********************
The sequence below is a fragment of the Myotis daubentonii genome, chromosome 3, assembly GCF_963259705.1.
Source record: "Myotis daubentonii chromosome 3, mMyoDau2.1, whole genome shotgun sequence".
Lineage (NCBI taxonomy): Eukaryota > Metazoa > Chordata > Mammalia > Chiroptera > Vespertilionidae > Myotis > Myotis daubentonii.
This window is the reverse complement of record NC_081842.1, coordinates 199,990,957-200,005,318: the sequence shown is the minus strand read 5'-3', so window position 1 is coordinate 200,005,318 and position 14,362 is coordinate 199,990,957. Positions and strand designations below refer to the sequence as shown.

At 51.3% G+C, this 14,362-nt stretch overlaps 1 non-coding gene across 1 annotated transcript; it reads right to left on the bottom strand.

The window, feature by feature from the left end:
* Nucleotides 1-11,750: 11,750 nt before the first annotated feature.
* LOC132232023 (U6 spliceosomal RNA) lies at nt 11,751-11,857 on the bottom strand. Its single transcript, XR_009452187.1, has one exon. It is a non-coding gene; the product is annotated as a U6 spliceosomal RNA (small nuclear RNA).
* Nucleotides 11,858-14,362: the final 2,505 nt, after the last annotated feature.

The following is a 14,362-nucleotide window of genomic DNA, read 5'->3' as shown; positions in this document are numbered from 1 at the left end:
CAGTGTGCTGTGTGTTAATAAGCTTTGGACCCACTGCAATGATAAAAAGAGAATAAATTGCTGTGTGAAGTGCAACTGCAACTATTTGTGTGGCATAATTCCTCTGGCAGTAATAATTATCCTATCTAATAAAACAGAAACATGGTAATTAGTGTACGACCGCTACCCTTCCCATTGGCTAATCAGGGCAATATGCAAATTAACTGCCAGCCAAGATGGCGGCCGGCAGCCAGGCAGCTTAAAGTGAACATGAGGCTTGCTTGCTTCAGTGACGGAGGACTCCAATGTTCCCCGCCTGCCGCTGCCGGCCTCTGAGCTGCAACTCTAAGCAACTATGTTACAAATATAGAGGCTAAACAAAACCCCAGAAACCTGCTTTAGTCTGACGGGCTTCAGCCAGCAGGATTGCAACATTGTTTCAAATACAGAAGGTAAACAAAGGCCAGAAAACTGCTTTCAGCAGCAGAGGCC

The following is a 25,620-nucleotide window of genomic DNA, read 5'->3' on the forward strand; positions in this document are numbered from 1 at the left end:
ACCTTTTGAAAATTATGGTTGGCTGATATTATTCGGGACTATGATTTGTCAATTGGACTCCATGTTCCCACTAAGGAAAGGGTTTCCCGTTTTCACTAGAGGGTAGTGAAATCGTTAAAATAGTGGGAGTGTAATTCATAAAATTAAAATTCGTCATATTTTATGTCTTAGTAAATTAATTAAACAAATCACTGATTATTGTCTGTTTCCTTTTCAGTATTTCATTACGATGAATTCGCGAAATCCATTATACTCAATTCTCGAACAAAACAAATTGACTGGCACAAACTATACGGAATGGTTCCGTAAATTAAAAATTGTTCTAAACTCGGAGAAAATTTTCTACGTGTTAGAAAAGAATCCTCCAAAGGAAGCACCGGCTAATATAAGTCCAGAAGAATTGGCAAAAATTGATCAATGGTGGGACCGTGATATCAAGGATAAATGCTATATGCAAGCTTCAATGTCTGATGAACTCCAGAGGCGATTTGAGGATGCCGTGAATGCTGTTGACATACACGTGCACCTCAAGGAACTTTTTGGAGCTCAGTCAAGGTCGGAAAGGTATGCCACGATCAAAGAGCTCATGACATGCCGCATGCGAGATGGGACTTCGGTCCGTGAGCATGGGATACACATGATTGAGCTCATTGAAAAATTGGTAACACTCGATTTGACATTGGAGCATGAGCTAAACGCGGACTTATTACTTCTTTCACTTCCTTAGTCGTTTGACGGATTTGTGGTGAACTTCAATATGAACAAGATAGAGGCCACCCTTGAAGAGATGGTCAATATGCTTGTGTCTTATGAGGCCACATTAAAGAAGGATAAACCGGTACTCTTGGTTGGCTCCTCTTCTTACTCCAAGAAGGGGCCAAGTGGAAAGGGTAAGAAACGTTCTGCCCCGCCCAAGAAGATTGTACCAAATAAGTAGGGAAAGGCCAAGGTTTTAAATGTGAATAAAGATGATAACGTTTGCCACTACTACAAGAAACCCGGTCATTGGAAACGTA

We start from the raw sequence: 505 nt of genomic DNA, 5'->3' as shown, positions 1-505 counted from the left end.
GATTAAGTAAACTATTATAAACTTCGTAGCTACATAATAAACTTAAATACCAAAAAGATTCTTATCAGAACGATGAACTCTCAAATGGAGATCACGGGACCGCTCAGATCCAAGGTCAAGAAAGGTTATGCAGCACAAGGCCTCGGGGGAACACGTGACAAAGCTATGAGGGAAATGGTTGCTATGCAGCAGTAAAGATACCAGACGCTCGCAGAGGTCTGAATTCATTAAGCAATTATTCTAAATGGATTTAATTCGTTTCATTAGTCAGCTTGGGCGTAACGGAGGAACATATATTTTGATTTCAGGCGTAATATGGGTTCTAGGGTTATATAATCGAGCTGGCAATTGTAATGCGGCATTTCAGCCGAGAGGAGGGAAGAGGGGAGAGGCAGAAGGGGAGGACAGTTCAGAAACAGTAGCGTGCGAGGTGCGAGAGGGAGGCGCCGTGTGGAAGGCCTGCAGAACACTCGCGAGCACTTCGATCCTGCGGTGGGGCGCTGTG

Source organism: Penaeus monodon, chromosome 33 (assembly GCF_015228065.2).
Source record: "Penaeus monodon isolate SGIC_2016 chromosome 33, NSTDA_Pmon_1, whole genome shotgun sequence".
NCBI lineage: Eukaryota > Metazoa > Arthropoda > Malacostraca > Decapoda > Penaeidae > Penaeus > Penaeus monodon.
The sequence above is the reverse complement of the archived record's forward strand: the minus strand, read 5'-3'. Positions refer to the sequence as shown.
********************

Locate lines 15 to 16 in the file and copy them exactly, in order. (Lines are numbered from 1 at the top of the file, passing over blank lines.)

GATTAAGTAAACTATTATAAACTTCGTAGCTACATAATAAACTTAAATACCAAAAAGATTCTTATCAGAACGATGAACTCTCAAATGGAGATCACGGGACCGCTCAGATCCAAGGTCAAGAAAGGTTATGCAGCACAAGGCCTCGGGGGAACACGTGACAAAGCTATGAGGGAAATGGTTGCTATGCAGCAGTAAAGATACCAGACGCTCGCAGAGGTCTGAATTCATTAAGCAATTATTCTAAATGGATTTAATTCGTTTCATTAGTCAGCTTGGGCGTAACGGAGGAACATATATTTTGATTTCAGGCGTAATATGGGTTCTAGGGTTATATAATCGAGCTGGCAATTGTAATGCGGCATTTCAGCCGAGAGGAGGGAAGAGGGGAGAGGCAGAAGGGGAGGACAGTTCAGAAACAGTAGCGTGCGAGGTGCGAGAGGGAGGCGCCGTGTGGAAGGCCTGCAGAACACTCGCGAGCACTTCGATCCTGCGGTGGGGCGCTGTG

Source organism: Penaeus monodon, chromosome 33 (assembly GCF_015228065.2).